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The Maori’s Wool
by [?]

Now, this is just a simple tale to tell the reader how
They civilised the Maori tribe at Rooti-iti-au.

. . . . .

The Maoris are a mighty race–the finest ever known;
Before the missionaries came they worshipped wood and stone;
They went to war and fought like fiends, and when the war was done
They pacified their conquered foes by eating every one.
But now-a-days about the pahs in idleness they lurk,
Prepared to smoke or drink or talk–or anything but work.
The richest tribe in all the North in sheep and horse and cow
Were those who led their simple lives at Rooti-iti-au.

‘Twas down to town at Wellington a noble Maori came,
A Rangatira of the best, Rerenga was his name–
(The word Rerenga means a “snag”–but until he was gone
This didn’t strike the folk he met–it struck them later on).
He stalked into the Bank they call the “Great Financial Hell”,
And told the Chief Financial Fiend the tribe had wool to sell.
The Bold Bank Manager looked grave–the price of wool was high.
He said, “We’ll lend you what you need–we’re not disposed to buy.
You ship the wool to England, Chief!–You’ll find it’s good advice,
And meanwhile you can draw from us the local market price.”
The Chief he thanked him courteously and said he wished to state
In all the Rooti-iti tribe his mana would be great,
But still the tribe were simple folk, and did not understand
This strange finance that gave them cash without the wool in hand.
So off he started home again, with trouble on his brow,
To lay the case before the tribe at Rooti-iti-au.

They held a great korero in the Rooti-iti clan,
With speeches lasting half a day from every leading man.
They called themselves poetic names–“lost children in a wood”;
They said the Great Bank Manager was Kapai–extra good!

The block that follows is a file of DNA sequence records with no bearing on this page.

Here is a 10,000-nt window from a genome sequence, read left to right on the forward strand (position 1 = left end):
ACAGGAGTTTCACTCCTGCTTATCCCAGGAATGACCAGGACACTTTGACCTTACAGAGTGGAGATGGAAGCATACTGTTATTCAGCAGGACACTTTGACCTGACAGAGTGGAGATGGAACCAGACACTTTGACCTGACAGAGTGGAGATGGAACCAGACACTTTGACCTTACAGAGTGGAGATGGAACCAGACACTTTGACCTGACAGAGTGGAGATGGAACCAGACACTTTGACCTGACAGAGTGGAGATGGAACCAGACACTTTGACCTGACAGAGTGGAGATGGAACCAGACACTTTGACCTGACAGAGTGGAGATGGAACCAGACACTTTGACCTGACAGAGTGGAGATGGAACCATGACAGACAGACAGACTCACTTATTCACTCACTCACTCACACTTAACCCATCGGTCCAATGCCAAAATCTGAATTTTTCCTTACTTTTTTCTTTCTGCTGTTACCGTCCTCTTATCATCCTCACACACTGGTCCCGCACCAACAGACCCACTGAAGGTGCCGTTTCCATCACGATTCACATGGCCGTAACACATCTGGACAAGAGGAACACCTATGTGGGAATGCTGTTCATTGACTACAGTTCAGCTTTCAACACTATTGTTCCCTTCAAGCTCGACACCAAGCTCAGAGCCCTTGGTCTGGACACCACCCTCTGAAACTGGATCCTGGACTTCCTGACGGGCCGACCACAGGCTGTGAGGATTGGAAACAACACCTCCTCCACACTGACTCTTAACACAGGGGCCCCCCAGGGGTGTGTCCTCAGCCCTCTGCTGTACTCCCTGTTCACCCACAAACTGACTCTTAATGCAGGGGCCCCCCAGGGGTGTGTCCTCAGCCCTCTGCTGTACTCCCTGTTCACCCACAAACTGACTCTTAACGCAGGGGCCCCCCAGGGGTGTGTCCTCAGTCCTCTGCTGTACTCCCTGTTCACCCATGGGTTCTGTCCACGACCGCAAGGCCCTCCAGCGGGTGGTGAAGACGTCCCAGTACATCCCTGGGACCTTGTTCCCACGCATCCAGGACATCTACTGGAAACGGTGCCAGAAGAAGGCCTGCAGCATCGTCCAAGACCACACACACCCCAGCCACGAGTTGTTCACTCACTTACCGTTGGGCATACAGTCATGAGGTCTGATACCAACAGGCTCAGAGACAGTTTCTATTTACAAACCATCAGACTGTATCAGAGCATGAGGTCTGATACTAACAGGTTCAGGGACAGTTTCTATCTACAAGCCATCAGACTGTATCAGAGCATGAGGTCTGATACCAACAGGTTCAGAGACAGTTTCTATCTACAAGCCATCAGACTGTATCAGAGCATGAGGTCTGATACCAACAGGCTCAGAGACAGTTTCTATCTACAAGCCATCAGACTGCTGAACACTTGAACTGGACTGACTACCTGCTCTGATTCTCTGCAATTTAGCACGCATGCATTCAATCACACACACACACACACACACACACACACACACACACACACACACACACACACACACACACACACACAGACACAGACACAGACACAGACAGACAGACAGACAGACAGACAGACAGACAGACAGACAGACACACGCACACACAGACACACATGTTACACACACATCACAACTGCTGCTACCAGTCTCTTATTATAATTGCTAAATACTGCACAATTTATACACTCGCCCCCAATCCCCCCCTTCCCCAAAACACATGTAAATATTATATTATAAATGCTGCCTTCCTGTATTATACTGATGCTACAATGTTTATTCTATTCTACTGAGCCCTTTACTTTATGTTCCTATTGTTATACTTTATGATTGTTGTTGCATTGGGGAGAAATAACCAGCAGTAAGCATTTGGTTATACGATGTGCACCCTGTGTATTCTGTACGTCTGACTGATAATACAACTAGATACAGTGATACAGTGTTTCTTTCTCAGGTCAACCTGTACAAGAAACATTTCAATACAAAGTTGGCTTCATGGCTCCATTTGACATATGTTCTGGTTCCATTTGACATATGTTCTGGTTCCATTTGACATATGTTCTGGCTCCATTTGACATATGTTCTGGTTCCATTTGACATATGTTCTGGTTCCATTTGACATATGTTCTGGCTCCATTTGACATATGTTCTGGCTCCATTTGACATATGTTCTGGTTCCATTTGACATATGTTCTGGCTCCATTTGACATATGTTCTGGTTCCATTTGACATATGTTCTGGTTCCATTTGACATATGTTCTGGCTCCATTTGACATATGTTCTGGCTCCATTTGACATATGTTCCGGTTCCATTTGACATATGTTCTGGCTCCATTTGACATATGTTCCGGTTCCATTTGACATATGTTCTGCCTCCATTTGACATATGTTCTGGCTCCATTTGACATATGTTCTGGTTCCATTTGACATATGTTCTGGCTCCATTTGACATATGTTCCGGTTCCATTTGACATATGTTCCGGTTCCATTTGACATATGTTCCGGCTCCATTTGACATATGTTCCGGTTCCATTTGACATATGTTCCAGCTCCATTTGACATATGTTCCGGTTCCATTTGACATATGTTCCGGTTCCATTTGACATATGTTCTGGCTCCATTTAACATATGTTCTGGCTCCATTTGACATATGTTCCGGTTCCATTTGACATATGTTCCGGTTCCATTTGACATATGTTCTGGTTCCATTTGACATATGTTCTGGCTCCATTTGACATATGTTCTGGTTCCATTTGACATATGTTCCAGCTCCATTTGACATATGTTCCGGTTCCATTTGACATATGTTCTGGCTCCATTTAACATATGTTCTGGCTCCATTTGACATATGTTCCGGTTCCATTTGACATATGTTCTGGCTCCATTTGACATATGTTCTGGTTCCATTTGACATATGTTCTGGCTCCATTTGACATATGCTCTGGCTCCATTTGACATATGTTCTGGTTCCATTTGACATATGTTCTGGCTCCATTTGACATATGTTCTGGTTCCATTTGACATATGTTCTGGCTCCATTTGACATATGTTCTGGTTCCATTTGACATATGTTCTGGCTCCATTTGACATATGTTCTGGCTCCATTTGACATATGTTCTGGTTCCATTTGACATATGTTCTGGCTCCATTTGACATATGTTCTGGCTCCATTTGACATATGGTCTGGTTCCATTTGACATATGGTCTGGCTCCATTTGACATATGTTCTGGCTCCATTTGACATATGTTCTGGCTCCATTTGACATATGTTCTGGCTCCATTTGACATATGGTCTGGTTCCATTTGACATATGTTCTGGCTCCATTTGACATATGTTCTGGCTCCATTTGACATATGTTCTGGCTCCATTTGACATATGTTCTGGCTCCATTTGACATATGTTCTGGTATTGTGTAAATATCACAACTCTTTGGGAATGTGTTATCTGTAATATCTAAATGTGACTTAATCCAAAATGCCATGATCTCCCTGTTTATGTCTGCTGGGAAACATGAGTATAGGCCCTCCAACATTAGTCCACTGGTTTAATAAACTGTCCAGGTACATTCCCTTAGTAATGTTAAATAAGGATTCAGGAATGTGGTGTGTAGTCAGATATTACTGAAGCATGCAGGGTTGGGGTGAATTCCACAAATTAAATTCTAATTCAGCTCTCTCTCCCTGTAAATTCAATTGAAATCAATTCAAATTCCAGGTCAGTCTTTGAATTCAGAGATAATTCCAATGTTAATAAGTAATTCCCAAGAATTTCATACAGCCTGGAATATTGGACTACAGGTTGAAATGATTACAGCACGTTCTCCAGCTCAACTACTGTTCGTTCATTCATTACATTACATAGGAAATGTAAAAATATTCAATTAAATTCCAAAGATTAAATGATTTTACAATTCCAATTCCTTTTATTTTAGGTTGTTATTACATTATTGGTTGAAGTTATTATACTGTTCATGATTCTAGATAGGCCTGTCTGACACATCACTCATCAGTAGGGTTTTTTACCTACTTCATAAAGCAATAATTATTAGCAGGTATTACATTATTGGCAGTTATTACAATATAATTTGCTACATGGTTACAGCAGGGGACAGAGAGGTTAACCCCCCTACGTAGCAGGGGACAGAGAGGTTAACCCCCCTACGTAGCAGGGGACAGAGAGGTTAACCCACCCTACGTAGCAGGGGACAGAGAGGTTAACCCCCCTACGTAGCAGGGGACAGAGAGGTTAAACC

And so they sent Rerenga down, full-powered and well-equipped,
To draw as much as he could get, and let the wool be shipped;
And wedged into a “Cargo Tank”, full up from stern to bow,
A mighty clip of wool went Home from Rooti-iti-au.

It was the Bold Bank Manager who drew a heavy cheque;
Rerenga cashed it thoughtfully, then clasped him round the neck;
A hug from him was not at all a thing you’d call a lark–
You see he lived on mutton-birds and dried remains of shark–
But still it showed his gratitude, and, as he pouched the pelf,
“I’ll haka for you, sir,” he said, “in honour of yourself!”
The haka is a striking dance–the sort they don’t allow
In any place more civilised than Rooti-iti-au.

He “haka’d” most effectively–then, with an airy grace
Rubbed noses with the Manager, and vanished into space.
But when the wool-return came back, ah me, what sighs and groans!
For every bale of Maori wool was loaded up with stones!
Yes–thumping great New Zealand rocks among the wool they found;
On every rock the Bank had lent just seven pence a pound.
And now the Bold Bank Manager, with trouble on his brow,
Is searching vainly for the chief from Rooti-iti-au.